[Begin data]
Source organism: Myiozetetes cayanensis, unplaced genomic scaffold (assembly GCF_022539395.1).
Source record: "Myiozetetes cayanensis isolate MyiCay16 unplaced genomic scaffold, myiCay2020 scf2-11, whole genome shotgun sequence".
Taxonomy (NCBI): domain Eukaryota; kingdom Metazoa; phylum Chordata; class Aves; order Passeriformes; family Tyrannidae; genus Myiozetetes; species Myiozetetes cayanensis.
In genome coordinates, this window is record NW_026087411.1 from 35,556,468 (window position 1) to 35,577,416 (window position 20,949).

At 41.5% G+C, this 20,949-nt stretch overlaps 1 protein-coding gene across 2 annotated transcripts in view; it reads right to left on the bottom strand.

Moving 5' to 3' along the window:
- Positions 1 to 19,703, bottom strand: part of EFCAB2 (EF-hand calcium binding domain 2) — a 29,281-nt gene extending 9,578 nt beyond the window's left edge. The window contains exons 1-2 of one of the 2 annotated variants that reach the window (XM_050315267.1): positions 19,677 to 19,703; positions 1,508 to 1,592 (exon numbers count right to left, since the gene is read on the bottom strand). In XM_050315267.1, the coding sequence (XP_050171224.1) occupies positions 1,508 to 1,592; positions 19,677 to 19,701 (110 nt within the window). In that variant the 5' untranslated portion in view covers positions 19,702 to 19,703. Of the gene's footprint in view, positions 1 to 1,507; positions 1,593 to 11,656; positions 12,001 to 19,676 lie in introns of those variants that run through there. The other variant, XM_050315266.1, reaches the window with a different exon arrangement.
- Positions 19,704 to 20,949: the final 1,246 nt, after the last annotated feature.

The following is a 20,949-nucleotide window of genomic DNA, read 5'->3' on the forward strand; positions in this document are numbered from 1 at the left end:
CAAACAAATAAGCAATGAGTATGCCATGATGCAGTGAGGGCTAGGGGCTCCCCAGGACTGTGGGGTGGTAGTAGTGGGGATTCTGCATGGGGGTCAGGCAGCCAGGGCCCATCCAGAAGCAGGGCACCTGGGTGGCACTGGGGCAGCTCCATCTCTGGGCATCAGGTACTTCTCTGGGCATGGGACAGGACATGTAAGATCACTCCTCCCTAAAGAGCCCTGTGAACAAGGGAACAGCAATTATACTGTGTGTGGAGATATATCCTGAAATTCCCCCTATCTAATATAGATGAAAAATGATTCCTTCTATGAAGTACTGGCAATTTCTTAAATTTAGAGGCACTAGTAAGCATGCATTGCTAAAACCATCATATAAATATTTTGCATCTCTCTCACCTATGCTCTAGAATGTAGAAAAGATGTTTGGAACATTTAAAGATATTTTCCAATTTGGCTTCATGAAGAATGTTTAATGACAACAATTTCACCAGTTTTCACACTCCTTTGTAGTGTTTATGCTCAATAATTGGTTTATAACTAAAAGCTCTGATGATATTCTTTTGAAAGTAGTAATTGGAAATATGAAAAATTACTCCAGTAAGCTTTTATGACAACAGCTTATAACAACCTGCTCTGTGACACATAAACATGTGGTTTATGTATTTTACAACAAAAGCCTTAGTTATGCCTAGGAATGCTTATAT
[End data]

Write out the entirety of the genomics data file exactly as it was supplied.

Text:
Source organism: Myiozetetes cayanensis, unplaced genomic scaffold (assembly GCF_022539395.1).
Source record: "Myiozetetes cayanensis isolate MyiCay16 unplaced genomic scaffold, myiCay2020 scf2-11, whole genome shotgun sequence".
Taxonomy (NCBI): domain Eukaryota; kingdom Metazoa; phylum Chordata; class Aves; order Passeriformes; family Tyrannidae; genus Myiozetetes; species Myiozetetes cayanensis.
In genome coordinates, this window is record NW_026087411.1 from 35,556,468 (window position 1) to 35,577,416 (window position 20,949).

At 41.5% G+C, this 20,949-nt stretch overlaps 1 protein-coding gene across 2 annotated transcripts in view; it reads right to left on the bottom strand.

Moving 5' to 3' along the window:
- Positions 1 to 19,703, bottom strand: part of EFCAB2 (EF-hand calcium binding domain 2) — a 29,281-nt gene extending 9,578 nt beyond the window's left edge. The window contains exons 1-2 of one of the 2 annotated variants that reach the window (XM_050315267.1): positions 19,677 to 19,703; positions 1,508 to 1,592 (exon numbers count right to left, since the gene is read on the bottom strand). In XM_050315267.1, the coding sequence (XP_050171224.1) occupies positions 1,508 to 1,592; positions 19,677 to 19,701 (110 nt within the window). In that variant the 5' untranslated portion in view covers positions 19,702 to 19,703. Of the gene's footprint in view, positions 1 to 1,507; positions 1,593 to 11,656; positions 12,001 to 19,676 lie in introns of those variants that run through there. The other variant, XM_050315266.1, reaches the window with a different exon arrangement.
- Positions 19,704 to 20,949: the final 1,246 nt, after the last annotated feature.

The following is a 20,949-nucleotide window of genomic DNA, read 5'->3' on the forward strand; positions in this document are numbered from 1 at the left end:
CAAACAAATAAGCAATGAGTATGCCATGATGCAGTGAGGGCTAGGGGCTCCCCAGGACTGTGGGGTGGTAGTAGTGGGGATTCTGCATGGGGGTCAGGCAGCCAGGGCCCATCCAGAAGCAGGGCACCTGGGTGGCACTGGGGCAGCTCCATCTCTGGGCATCAGGTACTTCTCTGGGCATGGGACAGGACATGTAAGATCACTCCTCCCTAAAGAGCCCTGTGAACAAGGGAACAGCAATTATACTGTGTGTGGAGATATATCCTGAAATTCCCCCTATCTAATATAGATGAAAAATGATTCCTTCTATGAAGTACTGGCAATTTCTTAAATTTAGAGGCACTAGTAAGCATGCATTGCTAAAACCATCATATAAATATTTTGCATCTCTCTCACCTATGCTCTAGAATGTAGAAAAGATGTTTGGAACATTTAAAGATATTTTCCAATTTGGCTTCATGAAGAATGTTTAATGACAACAATTTCACCAGTTTTCACACTCCTTTGTAGTGTTTATGCTCAATAATTGGTTTATAACTAAAAGCTCTGATGATATTCTTTTGAAAGTAGTAATTGGAAATATGAAAAATTACTCCAGTAAGCTTTTATGACAACAGCTTATAACAACCTGCTCTGTGACACATAAACATGTGGTTTATGTATTTTACAACAAAAGCCTTAGTTATGCCTAGGAATGCTTATAT